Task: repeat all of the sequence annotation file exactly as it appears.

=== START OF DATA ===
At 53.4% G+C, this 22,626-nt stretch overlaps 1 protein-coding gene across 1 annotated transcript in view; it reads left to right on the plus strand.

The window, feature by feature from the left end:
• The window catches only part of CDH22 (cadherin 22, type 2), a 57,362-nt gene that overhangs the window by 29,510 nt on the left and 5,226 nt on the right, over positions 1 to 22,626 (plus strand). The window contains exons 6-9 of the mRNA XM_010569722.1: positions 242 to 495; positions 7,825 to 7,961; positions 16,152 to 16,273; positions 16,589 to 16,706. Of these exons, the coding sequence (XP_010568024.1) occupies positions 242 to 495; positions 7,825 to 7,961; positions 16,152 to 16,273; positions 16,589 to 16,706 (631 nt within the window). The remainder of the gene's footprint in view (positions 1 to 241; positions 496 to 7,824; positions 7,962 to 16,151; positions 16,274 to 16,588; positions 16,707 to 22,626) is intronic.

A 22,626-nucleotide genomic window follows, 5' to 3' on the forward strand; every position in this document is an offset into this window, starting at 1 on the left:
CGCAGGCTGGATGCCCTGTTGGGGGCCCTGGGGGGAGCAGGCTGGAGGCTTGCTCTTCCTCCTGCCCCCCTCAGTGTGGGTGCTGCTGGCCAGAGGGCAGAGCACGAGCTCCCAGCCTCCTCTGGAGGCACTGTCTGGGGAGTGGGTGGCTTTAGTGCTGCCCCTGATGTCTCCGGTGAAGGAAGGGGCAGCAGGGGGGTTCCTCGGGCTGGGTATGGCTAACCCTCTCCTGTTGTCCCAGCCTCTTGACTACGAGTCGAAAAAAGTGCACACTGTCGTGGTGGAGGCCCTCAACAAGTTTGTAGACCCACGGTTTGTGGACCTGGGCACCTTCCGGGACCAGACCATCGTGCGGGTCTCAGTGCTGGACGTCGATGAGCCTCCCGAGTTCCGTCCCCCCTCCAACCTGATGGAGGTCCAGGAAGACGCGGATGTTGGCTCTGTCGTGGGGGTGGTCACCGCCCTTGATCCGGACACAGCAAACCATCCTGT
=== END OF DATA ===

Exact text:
At 53.4% G+C, this 22,626-nt stretch overlaps 1 protein-coding gene across 1 annotated transcript in view; it reads left to right on the plus strand.

The window, feature by feature from the left end:
• The window catches only part of CDH22 (cadherin 22, type 2), a 57,362-nt gene that overhangs the window by 29,510 nt on the left and 5,226 nt on the right, over positions 1 to 22,626 (plus strand). The window contains exons 6-9 of the mRNA XM_010569722.1: positions 242 to 495; positions 7,825 to 7,961; positions 16,152 to 16,273; positions 16,589 to 16,706. Of these exons, the coding sequence (XP_010568024.1) occupies positions 242 to 495; positions 7,825 to 7,961; positions 16,152 to 16,273; positions 16,589 to 16,706 (631 nt within the window). The remainder of the gene's footprint in view (positions 1 to 241; positions 496 to 7,824; positions 7,962 to 16,151; positions 16,274 to 16,588; positions 16,707 to 22,626) is intronic.

A 22,626-nucleotide genomic window follows, 5' to 3' on the forward strand; every position in this document is an offset into this window, starting at 1 on the left:
CGCAGGCTGGATGCCCTGTTGGGGGCCCTGGGGGGAGCAGGCTGGAGGCTTGCTCTTCCTCCTGCCCCCCTCAGTGTGGGTGCTGCTGGCCAGAGGGCAGAGCACGAGCTCCCAGCCTCCTCTGGAGGCACTGTCTGGGGAGTGGGTGGCTTTAGTGCTGCCCCTGATGTCTCCGGTGAAGGAAGGGGCAGCAGGGGGGTTCCTCGGGCTGGGTATGGCTAACCCTCTCCTGTTGTCCCAGCCTCTTGACTACGAGTCGAAAAAAGTGCACACTGTCGTGGTGGAGGCCCTCAACAAGTTTGTAGACCCACGGTTTGTGGACCTGGGCACCTTCCGGGACCAGACCATCGTGCGGGTCTCAGTGCTGGACGTCGATGAGCCTCCCGAGTTCCGTCCCCCCTCCAACCTGATGGAGGTCCAGGAAGACGCGGATGTTGGCTCTGTCGTGGGGGTGGTCACCGCCCTTGATCCGGACACAGCAAACCATCCTGT